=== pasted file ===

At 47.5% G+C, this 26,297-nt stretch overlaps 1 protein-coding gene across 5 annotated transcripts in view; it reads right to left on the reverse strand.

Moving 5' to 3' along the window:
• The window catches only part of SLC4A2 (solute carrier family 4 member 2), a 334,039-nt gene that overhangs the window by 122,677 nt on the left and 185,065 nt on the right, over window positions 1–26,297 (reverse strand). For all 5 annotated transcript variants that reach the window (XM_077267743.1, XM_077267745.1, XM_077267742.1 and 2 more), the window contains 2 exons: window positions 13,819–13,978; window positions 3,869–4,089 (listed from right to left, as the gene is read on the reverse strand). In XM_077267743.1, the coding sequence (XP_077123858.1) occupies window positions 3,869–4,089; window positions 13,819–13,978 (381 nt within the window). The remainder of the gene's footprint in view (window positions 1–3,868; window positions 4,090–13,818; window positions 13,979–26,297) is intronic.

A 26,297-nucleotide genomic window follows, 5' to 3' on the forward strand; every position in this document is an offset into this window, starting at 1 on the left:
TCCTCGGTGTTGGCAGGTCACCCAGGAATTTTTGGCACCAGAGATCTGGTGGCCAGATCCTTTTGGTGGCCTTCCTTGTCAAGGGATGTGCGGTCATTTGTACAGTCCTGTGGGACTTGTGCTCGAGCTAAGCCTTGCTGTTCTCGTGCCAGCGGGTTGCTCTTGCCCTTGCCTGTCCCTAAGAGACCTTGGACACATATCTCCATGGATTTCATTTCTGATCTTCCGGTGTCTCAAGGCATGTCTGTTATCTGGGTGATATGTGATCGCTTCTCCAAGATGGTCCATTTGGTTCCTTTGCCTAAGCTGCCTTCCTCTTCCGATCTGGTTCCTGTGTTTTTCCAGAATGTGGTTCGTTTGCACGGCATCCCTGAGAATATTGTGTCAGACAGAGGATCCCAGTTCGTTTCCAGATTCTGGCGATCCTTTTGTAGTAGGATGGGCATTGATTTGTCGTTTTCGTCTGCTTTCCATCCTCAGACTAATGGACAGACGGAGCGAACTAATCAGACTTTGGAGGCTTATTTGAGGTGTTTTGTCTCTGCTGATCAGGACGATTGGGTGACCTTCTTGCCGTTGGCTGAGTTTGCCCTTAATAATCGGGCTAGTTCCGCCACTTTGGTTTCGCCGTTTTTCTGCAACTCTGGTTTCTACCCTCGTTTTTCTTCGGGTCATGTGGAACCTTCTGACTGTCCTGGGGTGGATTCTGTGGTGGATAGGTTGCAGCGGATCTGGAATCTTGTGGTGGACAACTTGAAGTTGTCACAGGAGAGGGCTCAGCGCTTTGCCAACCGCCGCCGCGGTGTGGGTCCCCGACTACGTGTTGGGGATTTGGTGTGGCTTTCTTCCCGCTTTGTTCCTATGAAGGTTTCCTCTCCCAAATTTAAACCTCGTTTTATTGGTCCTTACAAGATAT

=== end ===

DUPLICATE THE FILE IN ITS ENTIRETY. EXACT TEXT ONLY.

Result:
At 47.5% G+C, this 26,297-nt stretch overlaps 1 protein-coding gene across 5 annotated transcripts in view; it reads right to left on the reverse strand.

Moving 5' to 3' along the window:
• The window catches only part of SLC4A2 (solute carrier family 4 member 2), a 334,039-nt gene that overhangs the window by 122,677 nt on the left and 185,065 nt on the right, over window positions 1–26,297 (reverse strand). For all 5 annotated transcript variants that reach the window (XM_077267743.1, XM_077267745.1, XM_077267742.1 and 2 more), the window contains 2 exons: window positions 13,819–13,978; window positions 3,869–4,089 (listed from right to left, as the gene is read on the reverse strand). In XM_077267743.1, the coding sequence (XP_077123858.1) occupies window positions 3,869–4,089; window positions 13,819–13,978 (381 nt within the window). The remainder of the gene's footprint in view (window positions 1–3,868; window positions 4,090–13,818; window positions 13,979–26,297) is intronic.

A 26,297-nucleotide genomic window follows, 5' to 3' on the forward strand; every position in this document is an offset into this window, starting at 1 on the left:
TCCTCGGTGTTGGCAGGTCACCCAGGAATTTTTGGCACCAGAGATCTGGTGGCCAGATCCTTTTGGTGGCCTTCCTTGTCAAGGGATGTGCGGTCATTTGTACAGTCCTGTGGGACTTGTGCTCGAGCTAAGCCTTGCTGTTCTCGTGCCAGCGGGTTGCTCTTGCCCTTGCCTGTCCCTAAGAGACCTTGGACACATATCTCCATGGATTTCATTTCTGATCTTCCGGTGTCTCAAGGCATGTCTGTTATCTGGGTGATATGTGATCGCTTCTCCAAGATGGTCCATTTGGTTCCTTTGCCTAAGCTGCCTTCCTCTTCCGATCTGGTTCCTGTGTTTTTCCAGAATGTGGTTCGTTTGCACGGCATCCCTGAGAATATTGTGTCAGACAGAGGATCCCAGTTCGTTTCCAGATTCTGGCGATCCTTTTGTAGTAGGATGGGCATTGATTTGTCGTTTTCGTCTGCTTTCCATCCTCAGACTAATGGACAGACGGAGCGAACTAATCAGACTTTGGAGGCTTATTTGAGGTGTTTTGTCTCTGCTGATCAGGACGATTGGGTGACCTTCTTGCCGTTGGCTGAGTTTGCCCTTAATAATCGGGCTAGTTCCGCCACTTTGGTTTCGCCGTTTTTCTGCAACTCTGGTTTCTACCCTCGTTTTTCTTCGGGTCATGTGGAACCTTCTGACTGTCCTGGGGTGGATTCTGTGGTGGATAGGTTGCAGCGGATCTGGAATCTTGTGGTGGACAACTTGAAGTTGTCACAGGAGAGGGCTCAGCGCTTTGCCAACCGCCGCCGCGGTGTGGGTCCCCGACTACGTGTTGGGGATTTGGTGTGGCTTTCTTCCCGCTTTGTTCCTATGAAGGTTTCCTCTCCCAAATTTAAACCTCGTTTTATTGGTCCTTACAAGATAT